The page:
Third lesson from PUSH 2007:
Some problems can’t be solved. Period.
“I’ll lay it out: There is no hope for peace between Israel and Palestine.” Michael Barnett of the Humphrey Institute of Public Affairs didn’t pull punches. “There is no hope for a negotiated settlement. Nothing good is going to happen. In fact, disaster is looming. And if you buy that, then you have to ask, what comes next? What do you do when there are no prospects for peace?”
Uh, wow. No hope. It was a shocking moment at last week’s PUSH 2007 conference. As Americans, as human beings, we’re so unaccustomed to believing that of anything. We embrace hope; we can fix anything. That may be our national competitive advantage, ultimately—our belief that with creativity, ingenuity, and passion, no problem is beyond hope.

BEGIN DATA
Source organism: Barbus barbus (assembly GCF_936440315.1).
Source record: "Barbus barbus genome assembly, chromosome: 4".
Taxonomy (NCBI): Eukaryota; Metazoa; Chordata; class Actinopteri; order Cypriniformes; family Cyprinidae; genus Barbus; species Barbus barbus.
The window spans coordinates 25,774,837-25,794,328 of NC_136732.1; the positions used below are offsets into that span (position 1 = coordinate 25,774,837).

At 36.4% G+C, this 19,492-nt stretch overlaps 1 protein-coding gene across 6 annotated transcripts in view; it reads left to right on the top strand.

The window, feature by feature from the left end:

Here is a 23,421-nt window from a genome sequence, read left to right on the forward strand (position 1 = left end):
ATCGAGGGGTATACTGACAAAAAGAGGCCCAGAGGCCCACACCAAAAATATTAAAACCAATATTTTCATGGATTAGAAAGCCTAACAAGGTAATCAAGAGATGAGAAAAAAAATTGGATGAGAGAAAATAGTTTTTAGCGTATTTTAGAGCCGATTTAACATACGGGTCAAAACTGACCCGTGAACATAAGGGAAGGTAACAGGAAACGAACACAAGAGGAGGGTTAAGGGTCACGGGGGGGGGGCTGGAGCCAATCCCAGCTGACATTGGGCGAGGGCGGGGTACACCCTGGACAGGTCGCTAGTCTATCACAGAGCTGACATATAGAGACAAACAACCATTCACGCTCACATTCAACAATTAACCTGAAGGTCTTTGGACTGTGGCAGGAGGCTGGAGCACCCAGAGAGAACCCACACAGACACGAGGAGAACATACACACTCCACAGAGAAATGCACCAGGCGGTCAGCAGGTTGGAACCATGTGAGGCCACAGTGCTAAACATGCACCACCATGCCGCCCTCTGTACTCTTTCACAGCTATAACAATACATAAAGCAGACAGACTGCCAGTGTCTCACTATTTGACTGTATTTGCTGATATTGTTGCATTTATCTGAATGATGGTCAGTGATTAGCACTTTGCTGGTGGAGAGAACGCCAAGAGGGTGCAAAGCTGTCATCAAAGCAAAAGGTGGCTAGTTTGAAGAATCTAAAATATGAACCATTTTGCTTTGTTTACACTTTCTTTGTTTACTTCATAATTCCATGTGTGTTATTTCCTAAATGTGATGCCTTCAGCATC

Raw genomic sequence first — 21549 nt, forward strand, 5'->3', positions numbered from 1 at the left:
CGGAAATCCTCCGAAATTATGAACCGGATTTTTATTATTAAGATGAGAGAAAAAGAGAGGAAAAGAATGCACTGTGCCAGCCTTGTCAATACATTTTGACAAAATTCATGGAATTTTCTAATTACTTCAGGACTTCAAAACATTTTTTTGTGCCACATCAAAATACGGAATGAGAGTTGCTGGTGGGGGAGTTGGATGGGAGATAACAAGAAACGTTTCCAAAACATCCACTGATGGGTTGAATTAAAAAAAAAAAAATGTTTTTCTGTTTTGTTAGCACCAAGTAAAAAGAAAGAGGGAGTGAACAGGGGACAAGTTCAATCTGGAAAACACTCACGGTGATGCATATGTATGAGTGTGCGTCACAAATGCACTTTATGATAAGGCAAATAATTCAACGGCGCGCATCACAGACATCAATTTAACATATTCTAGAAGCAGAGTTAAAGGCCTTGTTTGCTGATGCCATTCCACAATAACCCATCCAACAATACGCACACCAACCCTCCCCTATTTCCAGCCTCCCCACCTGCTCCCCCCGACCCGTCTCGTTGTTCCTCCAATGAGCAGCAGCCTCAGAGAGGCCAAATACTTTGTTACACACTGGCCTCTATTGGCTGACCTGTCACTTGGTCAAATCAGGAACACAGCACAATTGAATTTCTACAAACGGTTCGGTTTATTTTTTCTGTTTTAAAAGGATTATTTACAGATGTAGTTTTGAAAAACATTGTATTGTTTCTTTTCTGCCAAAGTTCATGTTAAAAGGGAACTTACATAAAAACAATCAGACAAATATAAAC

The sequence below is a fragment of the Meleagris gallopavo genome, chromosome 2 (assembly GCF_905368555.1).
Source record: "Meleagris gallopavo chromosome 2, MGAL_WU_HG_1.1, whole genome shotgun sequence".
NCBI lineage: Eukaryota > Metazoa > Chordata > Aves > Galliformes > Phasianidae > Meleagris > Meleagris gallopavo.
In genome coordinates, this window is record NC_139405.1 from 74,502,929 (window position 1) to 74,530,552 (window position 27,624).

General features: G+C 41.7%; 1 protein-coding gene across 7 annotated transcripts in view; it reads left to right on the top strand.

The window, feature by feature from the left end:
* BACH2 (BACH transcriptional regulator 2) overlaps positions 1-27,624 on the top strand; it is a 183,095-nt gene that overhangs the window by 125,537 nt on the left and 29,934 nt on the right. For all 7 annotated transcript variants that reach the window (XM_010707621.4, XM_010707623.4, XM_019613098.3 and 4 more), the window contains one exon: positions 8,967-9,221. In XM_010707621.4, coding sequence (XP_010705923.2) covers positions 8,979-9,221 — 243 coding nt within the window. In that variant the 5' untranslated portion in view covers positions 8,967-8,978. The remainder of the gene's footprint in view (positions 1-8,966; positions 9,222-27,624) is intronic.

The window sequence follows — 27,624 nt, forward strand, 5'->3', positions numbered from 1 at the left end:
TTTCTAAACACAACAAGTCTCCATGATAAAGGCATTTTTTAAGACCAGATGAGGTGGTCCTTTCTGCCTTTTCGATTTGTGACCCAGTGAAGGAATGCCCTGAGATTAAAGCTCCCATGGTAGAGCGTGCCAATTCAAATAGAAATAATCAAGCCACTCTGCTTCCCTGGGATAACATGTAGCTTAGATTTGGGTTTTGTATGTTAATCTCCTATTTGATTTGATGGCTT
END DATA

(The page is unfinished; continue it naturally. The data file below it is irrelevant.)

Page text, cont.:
Barnett ticked people at PUSH off, even though his facts were inarguable (and all the more chilling in the wake of this week’s insanity with Hamas and Fatah). But this was part of the day’s message, an echo of Clyde Prestowitz’s prediction of a world without America at its center: In this increasingly more complex world, some things will just turn out badly. Barnett thinks Israel and Palestine could end with escalating extremism and mass ethnic cleansing; or an end to Israeli democracy; or (least likely) growing Palestinian strength that forces an integrated, binational state.
And the United States likely won’t have much to do with the outcome. “Every single door we think is open to us,” Barnett said, “is, in fact, a dead end.”